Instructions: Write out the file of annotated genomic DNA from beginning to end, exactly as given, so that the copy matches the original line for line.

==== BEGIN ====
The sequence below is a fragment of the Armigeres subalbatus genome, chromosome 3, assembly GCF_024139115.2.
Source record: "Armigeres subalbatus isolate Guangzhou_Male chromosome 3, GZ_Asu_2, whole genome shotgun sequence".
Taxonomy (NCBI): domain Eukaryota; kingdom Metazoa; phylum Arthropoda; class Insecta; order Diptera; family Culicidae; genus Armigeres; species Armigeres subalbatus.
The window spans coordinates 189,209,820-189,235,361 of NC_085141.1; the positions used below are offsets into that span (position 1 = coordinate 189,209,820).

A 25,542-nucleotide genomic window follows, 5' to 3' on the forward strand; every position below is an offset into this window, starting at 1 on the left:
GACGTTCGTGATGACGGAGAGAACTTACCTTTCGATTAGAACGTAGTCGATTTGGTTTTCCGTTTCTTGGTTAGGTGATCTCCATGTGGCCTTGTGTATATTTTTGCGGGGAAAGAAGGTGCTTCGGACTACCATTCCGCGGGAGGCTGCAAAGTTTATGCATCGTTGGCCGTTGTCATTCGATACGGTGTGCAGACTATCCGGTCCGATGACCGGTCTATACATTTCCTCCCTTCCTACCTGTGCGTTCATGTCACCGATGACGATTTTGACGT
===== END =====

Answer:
The sequence below is a fragment of the Armigeres subalbatus genome, chromosome 3, assembly GCF_024139115.2.
Source record: "Armigeres subalbatus isolate Guangzhou_Male chromosome 3, GZ_Asu_2, whole genome shotgun sequence".
Taxonomy (NCBI): domain Eukaryota; kingdom Metazoa; phylum Arthropoda; class Insecta; order Diptera; family Culicidae; genus Armigeres; species Armigeres subalbatus.
The window spans coordinates 189,209,820-189,235,361 of NC_085141.1; the positions used below are offsets into that span (position 1 = coordinate 189,209,820).

A 25,542-nucleotide genomic window follows, 5' to 3' on the forward strand; every position below is an offset into this window, starting at 1 on the left:
GACGTTCGTGATGACGGAGAGAACTTACCTTTCGATTAGAACGTAGTCGATTTGGTTTTCCGTTTCTTGGTTAGGTGATCTCCATGTGGCCTTGTGTATATTTTTGCGGGGAAAGAAGGTGCTTCGGACTACCATTCCGCGGGAGGCTGCAAAGTTTATGCATCGTTGGCCGTTGTCATTCGATACGGTGTGCAGACTATCCGGTCCGATGACCGGTCTATACATTTCCTCCCTTCCTACCTGTGCGTTCATGTCACCGATGACGATTTTGACGT